Chart of the Day: Future VMT Scenarios

If you saw yesterday’s chart that disaggregated the falling vehicle miles travelled (VMT) according to type of vehicle, here’s another compelling chart that shows potential future VMT trends, from the National Cooperative Highway Research Program. (Note: very official!)

vmt projections

The report (which is very wonky, by the way) has a range of scenarios from “tech triumph” all the way to “global chaos.” Here’s a taste:

temp1

In any case, the report suggests that VMT is going to be decreasing (probably significantly) in our lifetimes. It’s something to keep in mind when discussing freeway expansion, road maintenance, or infrastructure investments.

[Via the State Smart Transportation Initiative.]

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6 Responses to Chart of the Day: Future VMT Scenarios

  1. Walker Angell
    Walker Angell September 10, 2014 at 11:45 am #

    Gentle Footprint is already sort of happening—in Harmony, MN with the Amish.

    I’d guess the Momentum line is the most likely. Online shopping will continue to replace driving to stores, we’ll see a return to more local neighborhood shopping instead of driving out to big-box places, and increasing numbers of people will move in to more dense walkable/bikeable urban type areas (which could be a Local Urban Village in the suburbs) so that they don’t have to drive so much for every single thing.

  2. Matt Steele September 10, 2014 at 1:38 pm #

    I fixed this to include the DOT estimate….
    http://imgur.com/5JArvpz

    • Bill Lindeke
      Bill Lindeke September 10, 2014 at 2:10 pm #

      LOL too funny.

      (except actually not funny, because it’s true.)

  3. Monte Castleman
    Monte Castleman September 10, 2014 at 1:39 pm #

    Is this report actual data or liberal fantasy? Does this assume that conservatives are completely out of the picture and the only government parties are strong liberals and even stronger liberals to mandate policies like the last option?

    I don’t disagree that there’s a trend towards the cities and away from cars for younger people, but I’m not sure that’s it’s going to last. Maybe the children of the Millenials that are now moving to the city will be tired of small apartments and the noise and activity and want the space of the suburbs and the freedom of always having a car at their disposal that their grandparents had. Maybe for those that still commute a self-driving car would make a commute from a hobby farm by Zumbrota attractive if they could sit back and sleep or play games. Maybe battery cars are finally practical so gasoline prices aren’t an issue.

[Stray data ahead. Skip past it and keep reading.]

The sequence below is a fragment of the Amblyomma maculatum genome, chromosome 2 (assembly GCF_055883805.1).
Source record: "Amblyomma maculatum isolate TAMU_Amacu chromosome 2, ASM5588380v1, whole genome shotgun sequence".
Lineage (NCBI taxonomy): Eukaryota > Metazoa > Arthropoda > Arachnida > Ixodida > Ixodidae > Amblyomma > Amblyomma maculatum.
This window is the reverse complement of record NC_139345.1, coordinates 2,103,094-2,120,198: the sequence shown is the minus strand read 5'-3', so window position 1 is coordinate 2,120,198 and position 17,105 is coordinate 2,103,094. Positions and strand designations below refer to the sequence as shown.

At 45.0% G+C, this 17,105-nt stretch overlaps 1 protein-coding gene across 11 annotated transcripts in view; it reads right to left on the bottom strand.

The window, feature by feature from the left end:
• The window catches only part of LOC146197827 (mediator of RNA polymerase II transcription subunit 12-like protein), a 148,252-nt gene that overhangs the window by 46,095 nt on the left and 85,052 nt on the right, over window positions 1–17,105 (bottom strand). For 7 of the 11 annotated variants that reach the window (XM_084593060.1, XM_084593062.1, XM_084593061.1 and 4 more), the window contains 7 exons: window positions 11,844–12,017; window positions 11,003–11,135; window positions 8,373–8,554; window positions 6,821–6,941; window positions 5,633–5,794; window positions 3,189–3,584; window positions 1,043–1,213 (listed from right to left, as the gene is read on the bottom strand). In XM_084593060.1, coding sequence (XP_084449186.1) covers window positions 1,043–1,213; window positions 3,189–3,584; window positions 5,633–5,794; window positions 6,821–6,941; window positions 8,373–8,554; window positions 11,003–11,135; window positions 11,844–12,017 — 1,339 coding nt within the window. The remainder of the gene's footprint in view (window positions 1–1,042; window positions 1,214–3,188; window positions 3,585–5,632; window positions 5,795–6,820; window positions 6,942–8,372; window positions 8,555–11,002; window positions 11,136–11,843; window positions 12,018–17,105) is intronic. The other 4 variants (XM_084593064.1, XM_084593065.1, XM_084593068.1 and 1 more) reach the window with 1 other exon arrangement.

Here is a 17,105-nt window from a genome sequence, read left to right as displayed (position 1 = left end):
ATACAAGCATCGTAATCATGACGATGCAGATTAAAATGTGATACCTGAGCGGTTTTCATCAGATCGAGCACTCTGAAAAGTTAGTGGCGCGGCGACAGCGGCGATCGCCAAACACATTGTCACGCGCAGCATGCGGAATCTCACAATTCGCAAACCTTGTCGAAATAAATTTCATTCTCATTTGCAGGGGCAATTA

I don’t see consumerism decreasing either. Seems young people are just as nuts about the newest iPhone as their elders.

    • Bill Lindeke
      Bill Lindeke September 10, 2014 at 2:09 pm #

      I had the same reaction, but this report comes from some very professional seeming institutions, i.e. the transportation research board. Dive into some of those links I put up there and see for yourself.

    • Nathanael September 21, 2014 at 11:31 pm #

      It’ll last. Two points:
      (1) The urbanization trend is a trend which is older than the Industrial Revolution; the “car based suburbia” trend is a bizarre anomaly.
      (2) Cars suck in cities. Cars are pretty darn nice out in the countryside, but they suck in cities. People want their streetcar systems back. I’m not sure why people allowed them to be ripped out in the car-crazy 20s and 50s — many people *did* protest — but that was the aberration. Even people who live outside the city, own cars, and drive in will generally prefer to park their car once and ride trains when running errands around town.
      (3) I’m pretty sure there will still be people who live on hobby farms and commute to the city, but the percentage who actually like rural living is small — 20% or less of the population — and has always been small.
      (4) The “space” of the suburbs is an illusion. The outdoor space is wasted on 80% of people; so for that 80%, the gain is just “bigger houses”. But it’s possible to get bigger houses in cities too (multi-story rowhouses can be quite big, and it’s easy to build mansion apartments).

      From looking at property values, it seems like the “streetcar suburb” and the “rowhouse” city neighborhoods have remained consistently attractive throughout the entire auto era (perhaps because each has an element of ‘have your cake and eat it too’). Both used to be bastions of conservatives — there’s no reason to believe that conservatives will continue to be car fanatics.

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